Like Jefferson before him with regard to slavery, Lincoln committed himself and his nation to an ideal of equality that had implications he was not yet completely ready to face, but obscurely knew he would ultimately have to bring both himself and our republic to acknowledge. In doing so, he believed himself to be fulfilling, not overturning, the values of the founders, despite the various inequalities the founders not only tolerated but embraced, because he saw himself as expressing a more profound apprehension of the founding values of the republic than that articulated by the antebellum Constitution.
Both Jefferson and Lincoln were in a position to deny embracing these ideas about equality, and their denials may not have been entirely strategic. Lincoln himself never fully and explicitly embraced social and political equality of the races. And despite what would seem to us to be the pretty plain language of the 14th and 15th amendments, neither did the Supreme Court, nor the federal government, nor much of the political class of the United States for nearly a century after Appomattox, including many of those who inscribed their intentions in the Reconstruction amendments. If one honors Lincoln’s values it is because they run deeper than his hesitations did. If one honors the intentions of the authors and ratifiers of the Reconstruction amendments one must look past those hesitations to the values, even if doing so means setting aside some of the lawmakers’ contemporary understanding of what equality means. To insist upon an originalist reading of the Constitution, as that word “originalist” is currently understood, is to deny that racial equality is a key value our republic must not trample. Lincoln did not know the meaning of the promise of equality when he made it.
Diana Schaub replies:
Based on John Burt’s reply, two points of disagreement emerge: the meaning of the Declaration and the question of “the evolution of Lincoln’s ideas about racial equality.”
We might as well start at the beginning. Burt attaches the word “promise” to the Declaration’s language about equality. His notion of “implicitness”—the view that “our values have entailments we cannot anticipate”—seems to me closely linked to his choice of the noun “promise.” A promise—as in the “for better or worse” of the marital vow—might well involve more than the parties to the promise naïvely expect. However, I don’t believe that either Jefferson (taking him as paradigmatic of the founding generation) or Lincoln regarded human equality as in the nature of a promise. Instead, the Declaration calls it a “self-evident truth,” unfortunately not evident to every self the world over (either then or now), but evident at least to those Revolutionary Americans who had hold of it.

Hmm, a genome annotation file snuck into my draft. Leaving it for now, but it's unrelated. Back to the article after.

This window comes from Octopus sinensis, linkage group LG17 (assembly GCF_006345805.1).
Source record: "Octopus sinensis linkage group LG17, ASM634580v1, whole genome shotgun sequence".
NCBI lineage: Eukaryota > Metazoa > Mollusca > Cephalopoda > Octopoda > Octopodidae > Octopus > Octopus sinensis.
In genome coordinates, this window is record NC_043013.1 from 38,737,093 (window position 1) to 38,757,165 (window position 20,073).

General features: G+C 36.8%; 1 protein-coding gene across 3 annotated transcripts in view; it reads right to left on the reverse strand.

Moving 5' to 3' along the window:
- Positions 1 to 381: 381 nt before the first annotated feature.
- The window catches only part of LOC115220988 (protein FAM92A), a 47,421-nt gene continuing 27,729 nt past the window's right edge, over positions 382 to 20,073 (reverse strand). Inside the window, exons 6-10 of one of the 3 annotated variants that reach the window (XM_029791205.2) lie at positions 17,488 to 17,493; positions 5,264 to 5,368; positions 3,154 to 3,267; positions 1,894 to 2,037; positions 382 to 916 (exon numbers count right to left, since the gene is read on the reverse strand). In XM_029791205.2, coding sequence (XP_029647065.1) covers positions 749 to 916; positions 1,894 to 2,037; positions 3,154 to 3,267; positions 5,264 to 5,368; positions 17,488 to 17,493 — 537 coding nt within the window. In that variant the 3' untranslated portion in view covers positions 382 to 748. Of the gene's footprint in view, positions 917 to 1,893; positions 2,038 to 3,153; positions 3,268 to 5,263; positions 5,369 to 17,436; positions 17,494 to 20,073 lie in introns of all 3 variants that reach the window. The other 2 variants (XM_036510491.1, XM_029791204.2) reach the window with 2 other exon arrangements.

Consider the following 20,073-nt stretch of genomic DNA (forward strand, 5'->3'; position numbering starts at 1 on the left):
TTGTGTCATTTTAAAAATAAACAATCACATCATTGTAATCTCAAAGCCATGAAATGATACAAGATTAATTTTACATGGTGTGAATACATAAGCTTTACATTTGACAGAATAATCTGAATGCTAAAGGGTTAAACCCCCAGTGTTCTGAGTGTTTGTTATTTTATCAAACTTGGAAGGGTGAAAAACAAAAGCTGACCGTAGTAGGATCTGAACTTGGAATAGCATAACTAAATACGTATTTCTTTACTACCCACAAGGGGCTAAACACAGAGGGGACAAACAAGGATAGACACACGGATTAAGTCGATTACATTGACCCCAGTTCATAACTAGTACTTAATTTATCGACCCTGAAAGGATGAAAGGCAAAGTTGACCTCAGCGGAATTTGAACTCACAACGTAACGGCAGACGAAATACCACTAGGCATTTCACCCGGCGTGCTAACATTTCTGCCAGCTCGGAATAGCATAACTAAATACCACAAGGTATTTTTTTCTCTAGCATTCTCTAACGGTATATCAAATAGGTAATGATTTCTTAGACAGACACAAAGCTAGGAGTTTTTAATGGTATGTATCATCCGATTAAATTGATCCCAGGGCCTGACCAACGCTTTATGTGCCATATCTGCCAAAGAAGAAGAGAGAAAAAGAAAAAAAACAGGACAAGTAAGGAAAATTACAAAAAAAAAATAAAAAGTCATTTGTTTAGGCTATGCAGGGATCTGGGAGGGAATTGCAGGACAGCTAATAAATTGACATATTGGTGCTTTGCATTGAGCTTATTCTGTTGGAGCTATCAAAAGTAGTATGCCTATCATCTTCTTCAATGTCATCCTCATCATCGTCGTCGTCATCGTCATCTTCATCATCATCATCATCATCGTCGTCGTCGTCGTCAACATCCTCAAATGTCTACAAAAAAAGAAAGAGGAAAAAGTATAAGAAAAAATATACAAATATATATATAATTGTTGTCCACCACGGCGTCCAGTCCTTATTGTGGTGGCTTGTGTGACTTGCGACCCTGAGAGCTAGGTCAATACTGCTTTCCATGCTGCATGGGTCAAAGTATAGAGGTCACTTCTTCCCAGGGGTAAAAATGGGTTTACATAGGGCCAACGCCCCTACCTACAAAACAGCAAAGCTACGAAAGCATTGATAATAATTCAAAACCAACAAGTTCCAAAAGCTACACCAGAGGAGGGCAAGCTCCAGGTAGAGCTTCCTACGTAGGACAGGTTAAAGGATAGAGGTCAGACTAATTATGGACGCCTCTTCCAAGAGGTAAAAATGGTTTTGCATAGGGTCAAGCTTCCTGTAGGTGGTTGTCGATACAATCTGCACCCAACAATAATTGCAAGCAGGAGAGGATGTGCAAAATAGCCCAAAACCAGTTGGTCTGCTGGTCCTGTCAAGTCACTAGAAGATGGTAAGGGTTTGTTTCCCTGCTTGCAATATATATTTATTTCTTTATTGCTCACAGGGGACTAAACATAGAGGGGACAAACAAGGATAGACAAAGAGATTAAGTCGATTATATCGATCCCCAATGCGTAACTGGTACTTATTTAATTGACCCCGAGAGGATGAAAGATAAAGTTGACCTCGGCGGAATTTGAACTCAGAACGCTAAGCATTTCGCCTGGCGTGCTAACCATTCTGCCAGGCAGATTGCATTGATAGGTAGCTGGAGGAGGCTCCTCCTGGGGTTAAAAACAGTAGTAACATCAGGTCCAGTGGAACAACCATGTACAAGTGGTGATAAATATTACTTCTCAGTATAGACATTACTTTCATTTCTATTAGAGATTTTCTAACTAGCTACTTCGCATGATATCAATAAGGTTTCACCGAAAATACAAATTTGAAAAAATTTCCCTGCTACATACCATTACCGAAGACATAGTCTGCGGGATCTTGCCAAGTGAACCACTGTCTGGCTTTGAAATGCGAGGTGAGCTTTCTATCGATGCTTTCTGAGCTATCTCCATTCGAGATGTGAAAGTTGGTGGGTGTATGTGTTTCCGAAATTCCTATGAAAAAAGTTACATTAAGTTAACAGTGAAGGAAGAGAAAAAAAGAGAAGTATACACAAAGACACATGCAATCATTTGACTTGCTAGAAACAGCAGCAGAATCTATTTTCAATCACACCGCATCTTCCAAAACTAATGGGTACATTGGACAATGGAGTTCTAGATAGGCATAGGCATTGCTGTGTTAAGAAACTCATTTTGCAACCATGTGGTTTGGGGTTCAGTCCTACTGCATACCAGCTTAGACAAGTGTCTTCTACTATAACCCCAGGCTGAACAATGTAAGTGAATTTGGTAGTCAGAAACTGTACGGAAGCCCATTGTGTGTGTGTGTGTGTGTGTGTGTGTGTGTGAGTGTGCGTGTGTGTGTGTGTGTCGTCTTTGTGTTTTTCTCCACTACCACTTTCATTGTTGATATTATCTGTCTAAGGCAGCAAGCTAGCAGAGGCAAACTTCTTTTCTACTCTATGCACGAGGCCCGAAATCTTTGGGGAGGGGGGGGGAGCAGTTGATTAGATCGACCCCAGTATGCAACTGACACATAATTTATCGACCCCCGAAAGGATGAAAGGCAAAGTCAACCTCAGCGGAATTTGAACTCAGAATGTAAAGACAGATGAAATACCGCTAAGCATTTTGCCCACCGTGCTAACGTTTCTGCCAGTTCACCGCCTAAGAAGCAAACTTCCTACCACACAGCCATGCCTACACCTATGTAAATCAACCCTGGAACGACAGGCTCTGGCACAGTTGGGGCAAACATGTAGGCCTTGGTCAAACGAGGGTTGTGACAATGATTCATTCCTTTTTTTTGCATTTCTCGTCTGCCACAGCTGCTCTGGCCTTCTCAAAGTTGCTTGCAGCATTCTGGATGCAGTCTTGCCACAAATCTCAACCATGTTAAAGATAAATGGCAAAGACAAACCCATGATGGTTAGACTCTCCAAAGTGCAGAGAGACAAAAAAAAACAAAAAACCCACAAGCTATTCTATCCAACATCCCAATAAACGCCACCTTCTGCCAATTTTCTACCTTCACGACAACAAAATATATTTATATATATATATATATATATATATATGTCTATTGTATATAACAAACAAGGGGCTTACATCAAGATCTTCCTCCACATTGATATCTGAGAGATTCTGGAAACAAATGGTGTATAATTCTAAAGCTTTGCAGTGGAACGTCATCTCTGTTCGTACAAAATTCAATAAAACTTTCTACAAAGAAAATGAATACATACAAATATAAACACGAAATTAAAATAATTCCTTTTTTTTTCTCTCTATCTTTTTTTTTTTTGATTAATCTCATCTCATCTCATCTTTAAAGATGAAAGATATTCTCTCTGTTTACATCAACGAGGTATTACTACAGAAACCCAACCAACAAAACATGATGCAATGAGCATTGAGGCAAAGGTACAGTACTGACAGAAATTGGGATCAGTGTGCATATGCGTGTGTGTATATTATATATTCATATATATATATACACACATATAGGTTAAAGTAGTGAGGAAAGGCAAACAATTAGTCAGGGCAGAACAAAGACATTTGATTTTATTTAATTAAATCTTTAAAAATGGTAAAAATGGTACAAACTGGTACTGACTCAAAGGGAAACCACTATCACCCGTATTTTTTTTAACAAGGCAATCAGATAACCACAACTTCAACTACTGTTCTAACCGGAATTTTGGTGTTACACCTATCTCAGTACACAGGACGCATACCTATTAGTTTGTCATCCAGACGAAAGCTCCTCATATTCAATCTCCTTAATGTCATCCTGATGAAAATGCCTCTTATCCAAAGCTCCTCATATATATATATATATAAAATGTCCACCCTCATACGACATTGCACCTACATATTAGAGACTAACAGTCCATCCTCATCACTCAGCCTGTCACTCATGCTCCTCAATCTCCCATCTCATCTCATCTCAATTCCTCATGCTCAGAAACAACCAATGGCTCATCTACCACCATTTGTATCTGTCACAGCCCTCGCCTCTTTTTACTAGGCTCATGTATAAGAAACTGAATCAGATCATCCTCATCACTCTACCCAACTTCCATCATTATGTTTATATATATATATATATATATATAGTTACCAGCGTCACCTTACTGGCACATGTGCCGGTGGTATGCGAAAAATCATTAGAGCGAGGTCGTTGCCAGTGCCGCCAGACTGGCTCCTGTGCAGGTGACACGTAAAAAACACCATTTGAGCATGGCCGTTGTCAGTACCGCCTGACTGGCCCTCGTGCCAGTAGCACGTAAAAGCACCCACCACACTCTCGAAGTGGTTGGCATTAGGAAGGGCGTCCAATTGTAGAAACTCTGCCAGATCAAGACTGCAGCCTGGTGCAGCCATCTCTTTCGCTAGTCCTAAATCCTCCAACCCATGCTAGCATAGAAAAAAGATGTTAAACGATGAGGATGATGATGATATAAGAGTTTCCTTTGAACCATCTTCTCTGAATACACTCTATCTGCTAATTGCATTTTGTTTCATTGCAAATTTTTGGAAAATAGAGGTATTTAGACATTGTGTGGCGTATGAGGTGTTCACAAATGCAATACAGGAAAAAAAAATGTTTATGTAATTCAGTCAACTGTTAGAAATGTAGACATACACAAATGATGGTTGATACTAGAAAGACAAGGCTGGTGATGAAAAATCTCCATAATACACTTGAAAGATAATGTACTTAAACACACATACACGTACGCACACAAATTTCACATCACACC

On Jefferson’s understanding, all men—white and black, male and female—simply were equal in the relevant sense of being endowed with natural rights to life and liberty. I suppose one might describe this as God’s promise (or gift) to man, but it is not a promise made by men to one another or by the government to the governed. It is instead the essential truth of the human condition, a truth not invalidated by the harsh fact that most human beings have lived under political orders that violate their natural rights—slavery being the most dramatic instance.
Although equality is not a promise, it does have political ramifications. For Jefferson, it meant that black slaves were surely entitled to liberty, but not necessarily entitled to American citizenship, since natural rights are distinct from civil rights. Those who have acted to secure their own rights by bringing forth a government pledged to that object should not abuse the notion of consent by enslaving non-consenting others. At the same time, there is no obligation to include all others in your body politic, especially if, as Jefferson sincerely believed, inclusion on a footing of equal freedom might culminate in race war. In the fundamental but limited sense of equality spoken of in the Declaration, Jefferson is perfectly egalitarian and non-racist.